For example, employers will be required to more quickly provide personal data records for customers upon request. A concept that would also be of interest to HR employees regardless of geography is data minimization – which in principle means working with no more data than necessary, storing and removing it appropriately and using it for the reason it’s provided.
At Unum, this attention to trends and commitment to integrity means we’ve been preparing for a likely shift in this direction for some time, which will be a benefit to our staff as we prepare for the May implementation date.
Are there consequences if our organization doesn’t comply?
[Wetherill] Yes, there are absolutely consequences. The max penalty is 4 percent of profit for non-compliance, but the details depend on the company size and other variables. Equally damaging would be reputational risk of not complying or of suffering a data breach after having failed to take the required protocol and steps to prevent one.
Is this an opportunity for HR to partner with their Marketing department in developing a policy? Why or why not?
[Wetherill] Many of the policy implementation will rest in operations and legal, but human resources would be wise to work with marketing to ensure policies – new and existing – are clear to employees and customers alike. Likewise, it could be an opportunity to provide customers helpful resources, materials and answers to the top questions coming from the market.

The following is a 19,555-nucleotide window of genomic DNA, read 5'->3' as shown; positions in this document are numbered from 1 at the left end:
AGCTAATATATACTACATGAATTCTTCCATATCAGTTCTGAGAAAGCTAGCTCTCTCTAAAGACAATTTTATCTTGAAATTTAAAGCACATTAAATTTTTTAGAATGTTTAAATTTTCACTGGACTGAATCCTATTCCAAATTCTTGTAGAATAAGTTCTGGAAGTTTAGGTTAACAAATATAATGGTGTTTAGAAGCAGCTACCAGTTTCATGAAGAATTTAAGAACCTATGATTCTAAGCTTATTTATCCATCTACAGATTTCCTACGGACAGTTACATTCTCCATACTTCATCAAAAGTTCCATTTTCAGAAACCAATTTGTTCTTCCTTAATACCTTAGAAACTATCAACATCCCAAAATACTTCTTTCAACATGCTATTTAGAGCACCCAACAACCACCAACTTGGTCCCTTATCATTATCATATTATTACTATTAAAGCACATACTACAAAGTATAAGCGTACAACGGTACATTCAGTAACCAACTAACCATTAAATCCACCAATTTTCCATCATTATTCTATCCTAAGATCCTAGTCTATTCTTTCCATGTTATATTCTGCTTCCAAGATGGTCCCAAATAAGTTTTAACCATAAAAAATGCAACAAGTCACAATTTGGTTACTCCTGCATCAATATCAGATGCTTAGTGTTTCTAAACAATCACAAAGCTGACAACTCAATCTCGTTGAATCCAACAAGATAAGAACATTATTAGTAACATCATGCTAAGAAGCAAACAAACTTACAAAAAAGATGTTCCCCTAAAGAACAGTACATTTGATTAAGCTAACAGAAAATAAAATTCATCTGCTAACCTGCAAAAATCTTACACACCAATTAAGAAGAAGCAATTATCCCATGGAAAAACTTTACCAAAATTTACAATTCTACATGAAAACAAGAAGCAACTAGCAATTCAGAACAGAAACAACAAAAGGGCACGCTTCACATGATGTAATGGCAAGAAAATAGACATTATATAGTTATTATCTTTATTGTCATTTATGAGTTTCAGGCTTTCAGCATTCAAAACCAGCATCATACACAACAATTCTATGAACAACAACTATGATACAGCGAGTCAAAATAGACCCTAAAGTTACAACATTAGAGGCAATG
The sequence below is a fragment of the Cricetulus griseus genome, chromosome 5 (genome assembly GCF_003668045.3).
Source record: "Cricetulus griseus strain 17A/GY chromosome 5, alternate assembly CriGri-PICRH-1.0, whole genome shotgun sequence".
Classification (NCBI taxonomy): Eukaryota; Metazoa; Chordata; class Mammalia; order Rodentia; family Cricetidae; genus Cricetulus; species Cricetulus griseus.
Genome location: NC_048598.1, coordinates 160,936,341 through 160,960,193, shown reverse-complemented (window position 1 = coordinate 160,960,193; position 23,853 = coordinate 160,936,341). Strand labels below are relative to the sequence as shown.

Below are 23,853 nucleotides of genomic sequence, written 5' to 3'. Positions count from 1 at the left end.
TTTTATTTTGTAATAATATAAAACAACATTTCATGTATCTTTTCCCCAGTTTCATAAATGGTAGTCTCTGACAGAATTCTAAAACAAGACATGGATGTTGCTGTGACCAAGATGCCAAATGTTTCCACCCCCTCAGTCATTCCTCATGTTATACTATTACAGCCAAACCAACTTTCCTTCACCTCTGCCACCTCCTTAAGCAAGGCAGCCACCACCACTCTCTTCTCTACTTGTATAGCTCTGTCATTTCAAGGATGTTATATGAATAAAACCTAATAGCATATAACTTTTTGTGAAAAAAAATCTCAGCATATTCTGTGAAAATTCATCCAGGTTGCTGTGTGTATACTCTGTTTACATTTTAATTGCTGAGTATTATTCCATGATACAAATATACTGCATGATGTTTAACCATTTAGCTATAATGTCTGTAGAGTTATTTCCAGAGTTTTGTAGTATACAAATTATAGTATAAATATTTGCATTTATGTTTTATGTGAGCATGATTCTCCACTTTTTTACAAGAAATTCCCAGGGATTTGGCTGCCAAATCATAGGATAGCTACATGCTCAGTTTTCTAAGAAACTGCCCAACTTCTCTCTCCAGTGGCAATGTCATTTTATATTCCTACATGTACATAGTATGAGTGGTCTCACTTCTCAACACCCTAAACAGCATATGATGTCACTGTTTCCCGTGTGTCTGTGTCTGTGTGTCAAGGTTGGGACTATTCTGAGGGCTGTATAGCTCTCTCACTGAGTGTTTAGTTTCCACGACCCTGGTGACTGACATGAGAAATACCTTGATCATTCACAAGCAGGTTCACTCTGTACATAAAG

Last question: When faced with implementing a huge regulation (like GDPR), what are 2-3 things that organizations should keep in mind?
[Wetherill] I mentioned earlier the preparations that the Unum UK and U.S. teams have done. Some of the things we kept in mind:
- Support from every level of the business. There should be a commitment from leadership down to ensure laws like this are a top priority and that compliance is encouraged throughout the organization.
- Understanding of your business and culture. You’ll need to understand the inner- workings of your operations, then undertake projects with a mind to be both comprehensive and proportionate. Look at everything but build controls and processes for the most important variables and enhance existing ones rather than ‘re-invent the wheel.’
- Constantly monitor and anticipate change. Stay on top of trends and keep stakeholders informed so that by the time an implementation date arrives, you are well prepared to meet the requirements.
I want to thank Tom and the team at Unum for sharing their knowledge on this subject. I’m confident we are going to hear more about GDPR in the months to come. And if you have a moment, be sure to check out Unum’s WorkWell blog. It’s filled with articles that you can share with employees about health, wellness, careers, etc.
Image found on EU General Data Protection Regulation3